I work in an agricultural job, and am to be looking out for a certain fungus/mold in the corn this fall that can kill the cattle we feed (what corn is left after the drought that is).

On that note, the corn situation is gonna be serious this year folks..
edit on 11-9-2012 by tinker9917 because: (no reason given)

posted on Sep, 11 2012 @ 07:39 PM

Originally posted by SunnyDee
(In title) My Tomatoes have not ripened

All is not lost as you can make jars of green tomato chutney. I don't suppose you get decent Somerset chedder in California, so you'll never get the full taste sensation, but stick it in a burger and I'm sure it'll taste yummy.

The cooler summer in the UK has made my tomato harvest a bit of a failure, but hey ho, that’s global warming for you! Joking aside, some summers are hot and some summers are less hot. If you want predictability then move to Singapore.

Originally posted by SunnyDee
As a regular here, I secretly wonder if Fukushima is affecting my garden, but there is still plenty of vegetables in the stores, so this must be wrong.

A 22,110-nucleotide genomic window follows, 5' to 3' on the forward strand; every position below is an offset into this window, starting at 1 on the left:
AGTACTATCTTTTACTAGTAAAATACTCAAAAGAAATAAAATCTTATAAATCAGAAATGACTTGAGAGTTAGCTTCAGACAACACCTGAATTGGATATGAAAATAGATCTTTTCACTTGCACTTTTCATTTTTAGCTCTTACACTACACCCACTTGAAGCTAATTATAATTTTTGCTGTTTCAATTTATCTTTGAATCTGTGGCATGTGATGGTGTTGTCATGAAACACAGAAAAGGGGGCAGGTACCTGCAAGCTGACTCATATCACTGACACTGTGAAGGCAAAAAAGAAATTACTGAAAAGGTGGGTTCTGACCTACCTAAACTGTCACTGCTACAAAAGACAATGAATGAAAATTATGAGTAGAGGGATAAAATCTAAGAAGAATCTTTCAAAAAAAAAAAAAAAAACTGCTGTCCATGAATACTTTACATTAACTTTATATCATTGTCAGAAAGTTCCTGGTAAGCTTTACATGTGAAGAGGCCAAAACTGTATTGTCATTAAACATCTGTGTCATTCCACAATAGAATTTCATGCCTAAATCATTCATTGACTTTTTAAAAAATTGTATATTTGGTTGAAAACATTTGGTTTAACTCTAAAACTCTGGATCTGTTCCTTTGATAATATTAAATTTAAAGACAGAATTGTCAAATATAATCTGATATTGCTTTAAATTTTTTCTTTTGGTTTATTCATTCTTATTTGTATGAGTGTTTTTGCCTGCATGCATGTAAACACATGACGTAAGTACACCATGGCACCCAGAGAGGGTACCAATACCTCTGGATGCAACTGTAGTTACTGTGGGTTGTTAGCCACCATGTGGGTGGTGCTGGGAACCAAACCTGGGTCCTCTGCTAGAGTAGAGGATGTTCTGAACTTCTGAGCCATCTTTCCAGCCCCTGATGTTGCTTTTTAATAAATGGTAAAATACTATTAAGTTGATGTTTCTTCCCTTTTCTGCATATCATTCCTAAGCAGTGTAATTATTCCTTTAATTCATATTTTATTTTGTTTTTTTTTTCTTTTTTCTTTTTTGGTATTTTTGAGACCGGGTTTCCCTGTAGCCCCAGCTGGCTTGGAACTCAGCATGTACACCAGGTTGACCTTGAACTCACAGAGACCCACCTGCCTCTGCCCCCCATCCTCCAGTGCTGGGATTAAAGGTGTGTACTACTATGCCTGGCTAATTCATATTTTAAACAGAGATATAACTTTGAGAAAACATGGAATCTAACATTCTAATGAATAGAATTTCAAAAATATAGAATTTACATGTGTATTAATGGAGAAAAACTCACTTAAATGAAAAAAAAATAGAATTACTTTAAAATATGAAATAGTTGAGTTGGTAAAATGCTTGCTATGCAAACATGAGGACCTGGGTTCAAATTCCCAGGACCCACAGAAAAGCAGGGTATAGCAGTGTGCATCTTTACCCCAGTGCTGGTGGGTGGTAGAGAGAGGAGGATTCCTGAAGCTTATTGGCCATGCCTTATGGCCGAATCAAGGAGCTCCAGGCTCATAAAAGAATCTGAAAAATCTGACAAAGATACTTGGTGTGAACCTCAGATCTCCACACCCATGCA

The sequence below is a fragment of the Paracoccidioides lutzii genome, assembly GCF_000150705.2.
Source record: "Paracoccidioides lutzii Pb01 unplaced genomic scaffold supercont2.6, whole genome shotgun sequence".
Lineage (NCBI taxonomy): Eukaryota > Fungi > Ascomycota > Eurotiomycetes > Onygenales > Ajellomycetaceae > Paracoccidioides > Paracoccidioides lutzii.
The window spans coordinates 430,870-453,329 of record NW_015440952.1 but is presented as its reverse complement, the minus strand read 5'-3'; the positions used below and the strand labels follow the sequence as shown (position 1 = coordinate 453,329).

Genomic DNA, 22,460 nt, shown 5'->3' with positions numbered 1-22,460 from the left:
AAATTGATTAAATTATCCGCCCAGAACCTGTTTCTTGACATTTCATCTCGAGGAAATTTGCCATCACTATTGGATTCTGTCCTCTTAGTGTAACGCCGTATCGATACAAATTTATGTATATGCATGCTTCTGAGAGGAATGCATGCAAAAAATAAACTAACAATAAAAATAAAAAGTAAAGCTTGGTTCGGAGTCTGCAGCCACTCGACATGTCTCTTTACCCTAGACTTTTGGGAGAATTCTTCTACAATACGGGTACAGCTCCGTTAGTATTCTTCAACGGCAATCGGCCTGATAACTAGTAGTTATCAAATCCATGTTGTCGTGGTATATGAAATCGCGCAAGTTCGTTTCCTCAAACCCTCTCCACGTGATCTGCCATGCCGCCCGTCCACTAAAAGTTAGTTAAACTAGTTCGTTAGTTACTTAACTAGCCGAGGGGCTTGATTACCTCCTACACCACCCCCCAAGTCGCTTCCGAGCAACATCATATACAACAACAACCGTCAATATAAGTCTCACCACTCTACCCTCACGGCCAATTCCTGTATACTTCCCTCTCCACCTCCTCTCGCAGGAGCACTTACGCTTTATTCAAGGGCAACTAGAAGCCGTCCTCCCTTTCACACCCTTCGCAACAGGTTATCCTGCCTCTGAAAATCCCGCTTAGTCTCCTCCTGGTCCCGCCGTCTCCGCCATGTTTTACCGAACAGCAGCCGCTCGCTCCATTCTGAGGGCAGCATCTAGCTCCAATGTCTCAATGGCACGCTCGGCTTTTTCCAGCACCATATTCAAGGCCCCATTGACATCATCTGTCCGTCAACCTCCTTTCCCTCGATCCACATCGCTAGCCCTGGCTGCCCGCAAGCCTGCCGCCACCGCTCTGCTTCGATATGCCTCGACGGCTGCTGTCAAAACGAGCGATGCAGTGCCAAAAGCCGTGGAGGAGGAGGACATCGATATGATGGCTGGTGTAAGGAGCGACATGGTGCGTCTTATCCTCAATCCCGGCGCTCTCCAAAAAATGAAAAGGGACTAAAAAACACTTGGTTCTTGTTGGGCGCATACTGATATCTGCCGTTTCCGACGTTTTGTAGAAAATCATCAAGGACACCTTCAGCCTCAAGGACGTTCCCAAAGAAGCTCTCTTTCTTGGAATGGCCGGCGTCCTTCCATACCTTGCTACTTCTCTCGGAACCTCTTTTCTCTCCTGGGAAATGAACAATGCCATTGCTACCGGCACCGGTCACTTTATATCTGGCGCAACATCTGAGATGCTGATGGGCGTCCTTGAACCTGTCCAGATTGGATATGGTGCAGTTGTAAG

It’s hardy “secretly wondering” if you tell everyone. I think you should stick to the more plausible possibilities such as cooler weather, less sunlight, tired soil, poor seed stock, disease etc...


posted on Sep, 12 2012 @ 02:03 AM
reply to post by tinker9917

You're welcome tinker9917!

SunnyDee you should really watch the vid too. Basically Maj. Dames and his team look into possible future timelines using a technique known as "remote viewing". What they have found is that the sun is going to cook us like a rotisserie. It's not a bad idea to keep some of your tomato plants in pots in the future, so you can get them out of that wicked-hot sun if need be.

"Bring your tomatoes inside" as they say, on ATS's schizoid little brother forum.

posted on Sep, 12 2012 @ 02:23 AM
I live in Northern California.

This is the first year I've ever tried to grow anything.

I planted tomatoes.

I'm getting between two to five tomatoes a day off my sigle vine.

It's "saucing" time!